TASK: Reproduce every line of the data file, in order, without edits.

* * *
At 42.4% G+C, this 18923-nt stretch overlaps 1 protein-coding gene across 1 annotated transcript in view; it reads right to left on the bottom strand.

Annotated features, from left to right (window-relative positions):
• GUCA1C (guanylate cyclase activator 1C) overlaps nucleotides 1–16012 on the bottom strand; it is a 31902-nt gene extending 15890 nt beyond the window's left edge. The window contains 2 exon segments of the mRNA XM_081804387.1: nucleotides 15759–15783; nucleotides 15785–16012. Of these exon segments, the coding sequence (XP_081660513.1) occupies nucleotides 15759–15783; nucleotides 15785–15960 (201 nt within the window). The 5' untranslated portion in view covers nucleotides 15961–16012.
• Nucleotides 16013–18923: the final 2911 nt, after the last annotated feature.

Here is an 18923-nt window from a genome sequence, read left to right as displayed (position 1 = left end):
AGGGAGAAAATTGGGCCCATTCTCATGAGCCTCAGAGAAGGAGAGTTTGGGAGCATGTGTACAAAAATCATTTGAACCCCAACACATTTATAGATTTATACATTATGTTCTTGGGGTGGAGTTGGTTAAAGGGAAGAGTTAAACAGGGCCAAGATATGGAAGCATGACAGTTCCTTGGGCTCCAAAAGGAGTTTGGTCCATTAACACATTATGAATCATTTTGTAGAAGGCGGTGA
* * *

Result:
At 42.4% G+C, this 18923-nt stretch overlaps 1 protein-coding gene across 1 annotated transcript in view; it reads right to left on the bottom strand.

Annotated features, from left to right (window-relative positions):
• GUCA1C (guanylate cyclase activator 1C) overlaps nucleotides 1–16012 on the bottom strand; it is a 31902-nt gene extending 15890 nt beyond the window's left edge. The window contains 2 exon segments of the mRNA XM_081804387.1: nucleotides 15759–15783; nucleotides 15785–16012. Of these exon segments, the coding sequence (XP_081660513.1) occupies nucleotides 15759–15783; nucleotides 15785–15960 (201 nt within the window). The 5' untranslated portion in view covers nucleotides 15961–16012.
• Nucleotides 16013–18923: the final 2911 nt, after the last annotated feature.

Here is an 18923-nt window from a genome sequence, read left to right as displayed (position 1 = left end):
AGGGAGAAAATTGGGCCCATTCTCATGAGCCTCAGAGAAGGAGAGTTTGGGAGCATGTGTACAAAAATCATTTGAACCCCAACACATTTATAGATTTATACATTATGTTCTTGGGGTGGAGTTGGTTAAAGGGAAGAGTTAAACAGGGCCAAGATATGGAAGCATGACAGTTCCTTGGGCTCCAAAAGGAGTTTGGTCCATTAACACATTATGAATCATTTTGTAGAAGGCGGTGA